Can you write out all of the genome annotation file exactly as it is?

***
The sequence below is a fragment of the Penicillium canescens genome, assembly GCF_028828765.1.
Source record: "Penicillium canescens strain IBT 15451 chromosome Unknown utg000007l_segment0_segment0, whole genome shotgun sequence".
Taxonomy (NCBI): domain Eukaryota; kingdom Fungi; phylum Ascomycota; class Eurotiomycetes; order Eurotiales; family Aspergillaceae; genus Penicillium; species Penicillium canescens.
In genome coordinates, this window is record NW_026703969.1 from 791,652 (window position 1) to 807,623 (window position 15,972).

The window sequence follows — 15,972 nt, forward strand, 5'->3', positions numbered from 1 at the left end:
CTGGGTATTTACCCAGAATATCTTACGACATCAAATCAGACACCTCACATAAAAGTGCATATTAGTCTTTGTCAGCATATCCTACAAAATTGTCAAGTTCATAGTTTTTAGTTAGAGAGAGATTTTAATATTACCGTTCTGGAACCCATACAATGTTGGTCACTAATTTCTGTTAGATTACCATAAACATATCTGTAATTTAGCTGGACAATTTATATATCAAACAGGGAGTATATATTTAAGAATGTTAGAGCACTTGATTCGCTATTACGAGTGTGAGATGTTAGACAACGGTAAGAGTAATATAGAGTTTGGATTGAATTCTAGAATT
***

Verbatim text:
The sequence below is a fragment of the Penicillium canescens genome, assembly GCF_028828765.1.
Source record: "Penicillium canescens strain IBT 15451 chromosome Unknown utg000007l_segment0_segment0, whole genome shotgun sequence".
Taxonomy (NCBI): domain Eukaryota; kingdom Fungi; phylum Ascomycota; class Eurotiomycetes; order Eurotiales; family Aspergillaceae; genus Penicillium; species Penicillium canescens.
In genome coordinates, this window is record NW_026703969.1 from 791,652 (window position 1) to 807,623 (window position 15,972).

The window sequence follows — 15,972 nt, forward strand, 5'->3', positions numbered from 1 at the left end:
CTGGGTATTTACCCAGAATATCTTACGACATCAAATCAGACACCTCACATAAAAGTGCATATTAGTCTTTGTCAGCATATCCTACAAAATTGTCAAGTTCATAGTTTTTAGTTAGAGAGAGATTTTAATATTACCGTTCTGGAACCCATACAATGTTGGTCACTAATTTCTGTTAGATTACCATAAACATATCTGTAATTTAGCTGGACAATTTATATATCAAACAGGGAGTATATATTTAAGAATGTTAGAGCACTTGATTCGCTATTACGAGTGTGAGATGTTAGACAACGGTAAGAGTAATATAGAGTTTGGATTGAATTCTAGAATT